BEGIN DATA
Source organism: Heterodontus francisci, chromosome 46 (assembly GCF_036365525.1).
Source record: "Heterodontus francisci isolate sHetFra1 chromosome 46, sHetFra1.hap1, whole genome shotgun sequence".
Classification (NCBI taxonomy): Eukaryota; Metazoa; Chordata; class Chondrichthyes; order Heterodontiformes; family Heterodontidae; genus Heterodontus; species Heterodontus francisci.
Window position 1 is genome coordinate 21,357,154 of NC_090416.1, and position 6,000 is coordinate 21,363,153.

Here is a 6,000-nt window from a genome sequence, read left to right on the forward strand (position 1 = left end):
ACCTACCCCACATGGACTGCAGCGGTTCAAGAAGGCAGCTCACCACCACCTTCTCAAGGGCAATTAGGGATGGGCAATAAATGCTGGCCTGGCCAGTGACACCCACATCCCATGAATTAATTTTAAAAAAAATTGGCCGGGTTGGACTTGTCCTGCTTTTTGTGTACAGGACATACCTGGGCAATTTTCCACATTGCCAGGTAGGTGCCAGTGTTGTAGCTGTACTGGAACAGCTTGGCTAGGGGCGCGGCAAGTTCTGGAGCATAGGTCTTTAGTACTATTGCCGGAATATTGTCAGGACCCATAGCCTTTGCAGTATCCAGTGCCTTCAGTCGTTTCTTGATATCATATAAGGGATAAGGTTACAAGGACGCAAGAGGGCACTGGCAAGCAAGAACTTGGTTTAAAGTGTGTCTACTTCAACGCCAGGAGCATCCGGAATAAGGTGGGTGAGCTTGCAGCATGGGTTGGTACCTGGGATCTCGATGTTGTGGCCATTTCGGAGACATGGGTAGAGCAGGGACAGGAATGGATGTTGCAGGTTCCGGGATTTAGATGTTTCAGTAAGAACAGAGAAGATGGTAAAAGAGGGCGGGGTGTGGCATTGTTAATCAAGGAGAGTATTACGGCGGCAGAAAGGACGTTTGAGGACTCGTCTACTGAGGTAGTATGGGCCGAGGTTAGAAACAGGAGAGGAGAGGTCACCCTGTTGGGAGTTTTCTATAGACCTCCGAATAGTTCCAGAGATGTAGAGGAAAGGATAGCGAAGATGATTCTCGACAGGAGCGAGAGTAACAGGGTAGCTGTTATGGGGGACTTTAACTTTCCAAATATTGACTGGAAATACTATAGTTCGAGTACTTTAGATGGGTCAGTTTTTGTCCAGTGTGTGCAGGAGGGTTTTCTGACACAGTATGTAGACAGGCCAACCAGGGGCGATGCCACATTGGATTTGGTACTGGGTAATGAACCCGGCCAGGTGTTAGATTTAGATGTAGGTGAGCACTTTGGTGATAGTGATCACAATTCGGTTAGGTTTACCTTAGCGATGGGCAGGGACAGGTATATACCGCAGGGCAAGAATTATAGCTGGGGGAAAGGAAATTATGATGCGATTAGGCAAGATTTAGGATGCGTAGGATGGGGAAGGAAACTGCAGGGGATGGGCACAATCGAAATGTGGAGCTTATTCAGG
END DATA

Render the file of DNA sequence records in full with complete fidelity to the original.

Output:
Source organism: Heterodontus francisci, chromosome 46 (assembly GCF_036365525.1).
Source record: "Heterodontus francisci isolate sHetFra1 chromosome 46, sHetFra1.hap1, whole genome shotgun sequence".
Classification (NCBI taxonomy): Eukaryota; Metazoa; Chordata; class Chondrichthyes; order Heterodontiformes; family Heterodontidae; genus Heterodontus; species Heterodontus francisci.
Window position 1 is genome coordinate 21,357,154 of NC_090416.1, and position 6,000 is coordinate 21,363,153.

Here is a 6,000-nt window from a genome sequence, read left to right on the forward strand (position 1 = left end):
ACCTACCCCACATGGACTGCAGCGGTTCAAGAAGGCAGCTCACCACCACCTTCTCAAGGGCAATTAGGGATGGGCAATAAATGCTGGCCTGGCCAGTGACACCCACATCCCATGAATTAATTTTAAAAAAAATTGGCCGGGTTGGACTTGTCCTGCTTTTTGTGTACAGGACATACCTGGGCAATTTTCCACATTGCCAGGTAGGTGCCAGTGTTGTAGCTGTACTGGAACAGCTTGGCTAGGGGCGCGGCAAGTTCTGGAGCATAGGTCTTTAGTACTATTGCCGGAATATTGTCAGGACCCATAGCCTTTGCAGTATCCAGTGCCTTCAGTCGTTTCTTGATATCATATAAGGGATAAGGTTACAAGGACGCAAGAGGGCACTGGCAAGCAAGAACTTGGTTTAAAGTGTGTCTACTTCAACGCCAGGAGCATCCGGAATAAGGTGGGTGAGCTTGCAGCATGGGTTGGTACCTGGGATCTCGATGTTGTGGCCATTTCGGAGACATGGGTAGAGCAGGGACAGGAATGGATGTTGCAGGTTCCGGGATTTAGATGTTTCAGTAAGAACAGAGAAGATGGTAAAAGAGGGCGGGGTGTGGCATTGTTAATCAAGGAGAGTATTACGGCGGCAGAAAGGACGTTTGAGGACTCGTCTACTGAGGTAGTATGGGCCGAGGTTAGAAACAGGAGAGGAGAGGTCACCCTGTTGGGAGTTTTCTATAGACCTCCGAATAGTTCCAGAGATGTAGAGGAAAGGATAGCGAAGATGATTCTCGACAGGAGCGAGAGTAACAGGGTAGCTGTTATGGGGGACTTTAACTTTCCAAATATTGACTGGAAATACTATAGTTCGAGTACTTTAGATGGGTCAGTTTTTGTCCAGTGTGTGCAGGAGGGTTTTCTGACACAGTATGTAGACAGGCCAACCAGGGGCGATGCCACATTGGATTTGGTACTGGGTAATGAACCCGGCCAGGTGTTAGATTTAGATGTAGGTGAGCACTTTGGTGATAGTGATCACAATTCGGTTAGGTTTACCTTAGCGATGGGCAGGGACAGGTATATACCGCAGGGCAAGAATTATAGCTGGGGGAAAGGAAATTATGATGCGATTAGGCAAGATTTAGGATGCGTAGGATGGGGAAGGAAACTGCAGGGGATGGGCACAATCGAAATGTGGAGCTTATTCAGG